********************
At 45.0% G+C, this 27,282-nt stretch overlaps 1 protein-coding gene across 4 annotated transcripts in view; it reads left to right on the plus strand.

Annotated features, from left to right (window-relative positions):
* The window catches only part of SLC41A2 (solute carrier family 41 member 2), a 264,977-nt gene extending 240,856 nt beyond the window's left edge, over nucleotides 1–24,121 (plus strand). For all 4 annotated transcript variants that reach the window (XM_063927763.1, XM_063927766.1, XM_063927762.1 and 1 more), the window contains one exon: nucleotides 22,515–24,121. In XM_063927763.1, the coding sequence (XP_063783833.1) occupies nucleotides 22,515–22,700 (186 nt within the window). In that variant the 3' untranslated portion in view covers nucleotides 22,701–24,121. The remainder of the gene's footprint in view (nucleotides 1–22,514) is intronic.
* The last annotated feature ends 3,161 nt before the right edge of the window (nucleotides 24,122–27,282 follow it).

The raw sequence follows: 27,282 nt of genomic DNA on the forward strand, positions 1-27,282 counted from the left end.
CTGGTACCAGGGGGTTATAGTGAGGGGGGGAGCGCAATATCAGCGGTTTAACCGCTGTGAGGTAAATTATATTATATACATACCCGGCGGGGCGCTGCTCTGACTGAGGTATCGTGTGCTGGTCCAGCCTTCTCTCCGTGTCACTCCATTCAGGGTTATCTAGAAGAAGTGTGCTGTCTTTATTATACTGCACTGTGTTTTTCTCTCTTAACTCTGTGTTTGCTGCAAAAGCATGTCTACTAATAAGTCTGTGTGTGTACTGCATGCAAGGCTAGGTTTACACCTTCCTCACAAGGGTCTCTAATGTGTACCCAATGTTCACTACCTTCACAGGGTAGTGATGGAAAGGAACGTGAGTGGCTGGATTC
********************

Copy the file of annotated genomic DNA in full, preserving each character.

At 45.0% G+C, this 27,282-nt stretch overlaps 1 protein-coding gene across 4 annotated transcripts in view; it reads left to right on the plus strand.

Annotated features, from left to right (window-relative positions):
* The window catches only part of SLC41A2 (solute carrier family 41 member 2), a 264,977-nt gene extending 240,856 nt beyond the window's left edge, over nucleotides 1–24,121 (plus strand). For all 4 annotated transcript variants that reach the window (XM_063927763.1, XM_063927766.1, XM_063927762.1 and 1 more), the window contains one exon: nucleotides 22,515–24,121. In XM_063927763.1, the coding sequence (XP_063783833.1) occupies nucleotides 22,515–22,700 (186 nt within the window). In that variant the 3' untranslated portion in view covers nucleotides 22,701–24,121. The remainder of the gene's footprint in view (nucleotides 1–22,514) is intronic.
* The last annotated feature ends 3,161 nt before the right edge of the window (nucleotides 24,122–27,282 follow it).

The raw sequence follows: 27,282 nt of genomic DNA on the forward strand, positions 1-27,282 counted from the left end.
CTGGTACCAGGGGGTTATAGTGAGGGGGGGAGCGCAATATCAGCGGTTTAACCGCTGTGAGGTAAATTATATTATATACATACCCGGCGGGGCGCTGCTCTGACTGAGGTATCGTGTGCTGGTCCAGCCTTCTCTCCGTGTCACTCCATTCAGGGTTATCTAGAAGAAGTGTGCTGTCTTTATTATACTGCACTGTGTTTTTCTCTCTTAACTCTGTGTTTGCTGCAAAAGCATGTCTACTAATAAGTCTGTGTGTGTACTGCATGCAAGGCTAGGTTTACACCTTCCTCACAAGGGTCTCTAATGTGTACCCAATGTTCACTACCTTCACAGGGTAGTGATGGAAAGGAACGTGAGTGGCTGGATTC